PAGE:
For more than 20 years, a modest amount of federal grant money has helped Chicago communities reduce asthma rates linked to secondhand smoke, protect students from harmful cleaning chemicals and educate low-income residents about lead poisoning.
Such initiatives, which aim to protect residents of minority and low-income communities, are on the chopping block under President Donald Trump’s proposed federal budget, which calls for a 31-percent cut to the Environmental Protection Agency.
Trump’s proposed cuts to the EPA, State Department and other agencies would free up funding for his proposed $600 billion increase for the military. However, the EPA’s budget, like those of all departments, is eventually set by Congress.
Within the EPA, Trump’s proposal could eliminate the agency’s Office of Environmental Justice, which funds dozens of community-based projects each year through its Small Grants Program.
Since its creation in 1994, the program has awarded more than $24 million to 1,400 organizations working with vulnerable communities across the country, including a handful in Chicago.
According to the EPA, a disproportionate number of minority, low-income and tribal communities face health risks from exposure to landfills, incinerators and other potentially toxic facilities.
“All these places that were heavily industrial all over the country prior to the EPA [which formed in 1970], there’s an ethos now of trying to clean them up and make them sustainable communities,” said Leslie Fields, the Sierra Club’s director of Environmental Justice and Community Partnerships program. “They all need more funding, not less funding.”
In most years since 1994, when the Environmental Justice program began, groups in Chicago have received funding – usually $10,000 to $20,000 per year – for projects aiding residents in more than a dozen community areas across the city.
Last year, for example, the Metropolitan Tenants Organization received a grant to educate residents in North Lawndale and Englewood about home-based health hazards such as lead, mold, dust mites and other pests known to trigger asthma. The project also included medical referrals for residents.
In 2015, the Center for Neighborhood Technology obtained funding to design and test infrastructure in Chatham to improve storm water management and reduce flooding and water pollution.
In 2013, the Asian Health Coalition received funding to address asthma rates attributable to secondhand smoke in Chinatown.
In 2010, the Little Village Environmental Justice Organization received a grant to insulate and weatherize 100 housing units.
And the list goes on, including projects in Washington Park, Altgeld Gardens, Wentworth Gardens and other areas.
“These local stories, we’ve got to get them out,” Fields said. “We can’t move people just talking about inside-the-Beltway stuff anymore.”
Fields, part of Sierra Club’s national office in Washington, D.C., said proposed cuts to the EPA would undo years of progress.
“We’ll be going backward, and communities have fought really hard for decades to get this little bit of support from the EPA,” Fields said of Environmental Justice projects. “These aren’t gifts. This isn’t charity. These communities and advocacy organizations have fought really hard to get EPA’s attention and funding.”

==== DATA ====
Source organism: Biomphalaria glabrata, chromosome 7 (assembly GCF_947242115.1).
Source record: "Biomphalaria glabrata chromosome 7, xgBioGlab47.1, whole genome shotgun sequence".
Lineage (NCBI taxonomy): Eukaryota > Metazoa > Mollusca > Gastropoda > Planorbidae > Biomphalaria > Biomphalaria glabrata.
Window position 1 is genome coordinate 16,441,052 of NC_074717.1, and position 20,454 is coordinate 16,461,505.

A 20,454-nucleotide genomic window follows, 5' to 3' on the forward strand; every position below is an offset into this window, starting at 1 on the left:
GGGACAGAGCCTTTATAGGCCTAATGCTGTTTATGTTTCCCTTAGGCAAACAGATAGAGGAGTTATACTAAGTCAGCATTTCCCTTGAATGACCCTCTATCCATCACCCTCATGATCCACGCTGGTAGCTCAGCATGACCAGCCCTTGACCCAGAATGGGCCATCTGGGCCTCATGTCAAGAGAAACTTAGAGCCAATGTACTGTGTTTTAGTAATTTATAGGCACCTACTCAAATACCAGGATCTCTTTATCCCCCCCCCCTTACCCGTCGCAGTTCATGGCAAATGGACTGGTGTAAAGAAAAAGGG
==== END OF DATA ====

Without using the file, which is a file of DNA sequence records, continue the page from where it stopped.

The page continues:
Altogether, the EPA’s current budget of $8.2 billion amounts to 0.2 percent of the total federal budget. Trump’s budget would reduce the EPA’s budget to $5.6 billion and cut an estimated 3,200 positions.
Currently, Environmental Justice accounts for $6.7 million, less than 1 percent of the EPA’s budget.
“It’s such a small part of the budget,” Fields said. “I mean, really.”
In response to an inquiry from Chicago Tonight about the impact of proposed cuts to the agency's Environmental Justice office, Julia Valentine, a spokesperson for the EPA, said: "The budget blueprint reflects the president’s priorities of preserving clean air and water as well as to ease the burden of costly regulations to industry. Administrator [Scott] Pruitt is committed to leading the EPA in a more effective, more focused, less costly way as we partner with states to fulfill the agency’s core mission."
Groups that receive Environmental Justice grants already carry out important projects on relatively small budgets, said Victoria Persky, professor of epidemiology at University of Illinois at Chicago’s School of Public Health.
Persky said it would be difficult for states or advocacy groups to make up for cuts to the Environmental Justice program in order to continue community-based projects.
“I don’t know what we’re going to do,” she said. “In terms of picking up the pieces, we don’t have the resources.”
The EPA has for years come under criticism from community organizers for failing to respond forcefully enough to environmental threats. The agency has yet to find a business in violation of the Civil Rights Act’s Title VI prohibition against environmental discrimination.
In September the U.S. Commission on Civil Rights issued a report examining the EPA’s compliance and enforcement of the Title VI provision. The report concluded that the agency “has a history of being unable to meet its regulatory deadlines and experiences extreme delays in responding to Title VI complaints in the area of environmental justice.”
The budget cuts, Persky said, would make the agency’s task even more challenging.
“I think it will have horrible implications for underserved communities,” she said. “We’re a city of tremendous disparities.”
Persky and Fields said cuts to the agency’s more routine functions, such as air monitoring and risk assessment, would also impact underserved communities.
“It’s really a matter of life and death,” Fields said. “We are going backward. I don’t know how else to say it. And it’s heartbreaking.
“Do we want to make America dirty again, make America polluted again?”
Follow Alex Ruppenthal on Twitter: @arupp
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